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Old 11-03-2013, 02:05 AM   #1
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Newbie to Venison

I have a 1lb tube of venison. Whats the best way to use it? How gamey is it?
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Old 11-03-2013, 05:16 AM   #2
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Gaminess depends on type of deer, age, what it was eating, how it was killed, how the meat was handled etc. Only way of knowing is to smell the meat.
In a tube, I assume it is ground. spaghetti sauce, or mixed into a meat loaf. Burgers would be good, but don't over cook, meat gets dry.
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Old 11-03-2013, 09:53 AM   #3
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What Coolcruiser says. Wild meat should not be "gamey" if it's handled properly and promptly after the kill. I love venison.

I've made stuffed venison burgers, just make 4 thin patties out of your pound of meat, put bacon bits and cheese on two, top with the other two, seal the edges really well all around, reshape into nice patties, season and grill or panfry til done.
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Old 11-03-2013, 11:55 AM   #4
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thanks for the info! It was given to me by a friend who owns a lot of land. processed at great outdoors deer processing in Bowman,SC.
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Old 11-03-2013, 12:06 PM   #5
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It seems to depend the most on what the deer ate IME. My dad used to get a lot of deer out of the Nevada sagebrush. Meh. It had to be ground and mixed with beef or cooked in sauces.

We got some from a friend in Washington where the deer would come out of the woods and eat alfalfa. That was delish and could be eaten straight like any other meat.

We have some friends that are walnut farmers and their boys raised pigs in 4h and FFA. The pigs with pens under the trees ate a lot of dropped walnuts. THAT is some tasty pork.

I think by processed they mean in the field after it was killed, not the butcher.
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Old 11-03-2013, 01:01 PM   #6
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Yes, definitely in the field. It needs to be gutted and bled out ASAP after it's killed to keep the meat from starting to go off. That's ESPECIALLY important with large animals like elk and moose - they get what's called "bone sour" if you don't get the meat off the bones right away, because it can't cool down fast enough if left on the bone - and specifically the leg/hams, as the meat is very dense there.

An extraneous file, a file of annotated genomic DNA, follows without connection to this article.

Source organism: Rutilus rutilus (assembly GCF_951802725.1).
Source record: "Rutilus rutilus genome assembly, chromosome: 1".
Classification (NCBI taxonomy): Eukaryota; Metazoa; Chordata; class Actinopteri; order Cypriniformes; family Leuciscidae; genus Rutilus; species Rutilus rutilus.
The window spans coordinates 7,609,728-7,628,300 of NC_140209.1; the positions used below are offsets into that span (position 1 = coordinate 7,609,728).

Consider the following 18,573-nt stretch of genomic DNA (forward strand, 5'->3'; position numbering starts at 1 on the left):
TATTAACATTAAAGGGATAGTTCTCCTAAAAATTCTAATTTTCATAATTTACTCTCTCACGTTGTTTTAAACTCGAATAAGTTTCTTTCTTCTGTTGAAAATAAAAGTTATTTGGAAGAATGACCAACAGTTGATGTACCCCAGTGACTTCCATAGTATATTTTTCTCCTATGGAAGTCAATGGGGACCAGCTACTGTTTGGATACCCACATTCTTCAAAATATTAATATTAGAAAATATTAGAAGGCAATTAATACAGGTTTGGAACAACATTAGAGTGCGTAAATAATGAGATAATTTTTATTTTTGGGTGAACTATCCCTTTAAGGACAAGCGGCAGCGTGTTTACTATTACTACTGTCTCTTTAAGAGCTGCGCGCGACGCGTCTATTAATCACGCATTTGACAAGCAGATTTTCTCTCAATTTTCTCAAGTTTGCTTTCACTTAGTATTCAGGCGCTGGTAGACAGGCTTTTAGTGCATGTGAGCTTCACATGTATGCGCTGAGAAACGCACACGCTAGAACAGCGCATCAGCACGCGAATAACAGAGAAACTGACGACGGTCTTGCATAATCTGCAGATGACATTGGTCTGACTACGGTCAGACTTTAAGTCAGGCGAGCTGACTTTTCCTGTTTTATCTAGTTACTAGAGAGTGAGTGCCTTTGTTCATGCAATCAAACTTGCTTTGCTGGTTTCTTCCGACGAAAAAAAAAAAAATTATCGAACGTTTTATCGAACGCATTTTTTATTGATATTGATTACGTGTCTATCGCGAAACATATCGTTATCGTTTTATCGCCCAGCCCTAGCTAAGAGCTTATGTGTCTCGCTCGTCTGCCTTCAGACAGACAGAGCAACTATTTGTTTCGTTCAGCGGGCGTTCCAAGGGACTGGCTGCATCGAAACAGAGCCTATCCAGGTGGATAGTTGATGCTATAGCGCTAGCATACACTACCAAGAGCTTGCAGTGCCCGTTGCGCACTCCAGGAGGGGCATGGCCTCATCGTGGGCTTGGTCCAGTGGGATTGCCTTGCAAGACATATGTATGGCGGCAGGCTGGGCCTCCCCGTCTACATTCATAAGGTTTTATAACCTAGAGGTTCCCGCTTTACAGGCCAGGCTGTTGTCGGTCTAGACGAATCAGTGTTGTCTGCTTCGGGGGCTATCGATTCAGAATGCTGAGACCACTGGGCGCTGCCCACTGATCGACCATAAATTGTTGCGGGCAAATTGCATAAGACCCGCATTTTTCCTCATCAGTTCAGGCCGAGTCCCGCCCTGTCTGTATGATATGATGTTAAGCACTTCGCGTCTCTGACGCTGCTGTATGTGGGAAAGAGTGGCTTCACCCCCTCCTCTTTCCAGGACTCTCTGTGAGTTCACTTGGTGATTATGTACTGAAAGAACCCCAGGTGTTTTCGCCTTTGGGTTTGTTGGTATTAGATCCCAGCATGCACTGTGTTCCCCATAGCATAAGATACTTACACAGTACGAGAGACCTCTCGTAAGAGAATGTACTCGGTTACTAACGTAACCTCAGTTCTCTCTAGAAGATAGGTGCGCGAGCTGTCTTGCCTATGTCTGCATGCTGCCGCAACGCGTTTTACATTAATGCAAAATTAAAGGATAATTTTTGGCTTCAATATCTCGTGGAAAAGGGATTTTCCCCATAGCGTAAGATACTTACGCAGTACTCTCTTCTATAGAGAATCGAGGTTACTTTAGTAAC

After THAT it goes to the butcher or whomever is gonna cut it up and package it.

But yeah, I'm sure what it eats has some bearing on the flavor of the meat.
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Old 11-03-2013, 01:59 PM   #7
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from what his wife said they are just wild and taken immediately after to be processed. she had no way to know if it was male or female. that is the only meat they eat so I am hoping that we will like it too!
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Old 11-03-2013, 03:24 PM   #8
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Whoever shot it should surely know!

Let us know how you fixed it and how you liked it.

I wish I had me a TON of ground venison - I'd make up a BIG batch of jerky.
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Old 11-03-2013, 04:39 PM   #9
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I love to use ground venison in chili!
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Old 11-04-2013, 11:52 AM   #10
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You can use it the same way you use ground beef, basically. I do tend to add an egg to it if I am going to use the meat for something like burgers or meatloaf. It's not greasy like beef is.
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Old 11-10-2013, 07:18 AM   #11
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used the venison for chili and it tasted just fine!!
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Old 11-10-2013, 09:06 AM   #12
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Quote:
Originally Posted by Charski View Post
Whoever shot it should surely know!

Let us know how you fixed it and how you liked it.

I wish I had me a TON of ground venison - I'd make up a BIG batch of jerky.
Just read this again and found that I misunderstood you using GROUND venison to make jerky. How do you make jerky out of ground meat that has had fat added so it's like hamburger? Or are you talking about venison meat that has been ground with no fat added?
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Old 11-10-2013, 09:48 AM   #13
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Harpmaker, the leaner the better, but I've used 85%/15% ground beef without problems.

I use an LEM jerky cannon and my Excaliber dehydrator. It turns out some mighty good ground meat jerky!

When it's done and cooled, I bag it in a gallon ziploc and stick it in the freezer. No chance of spoilage that way.
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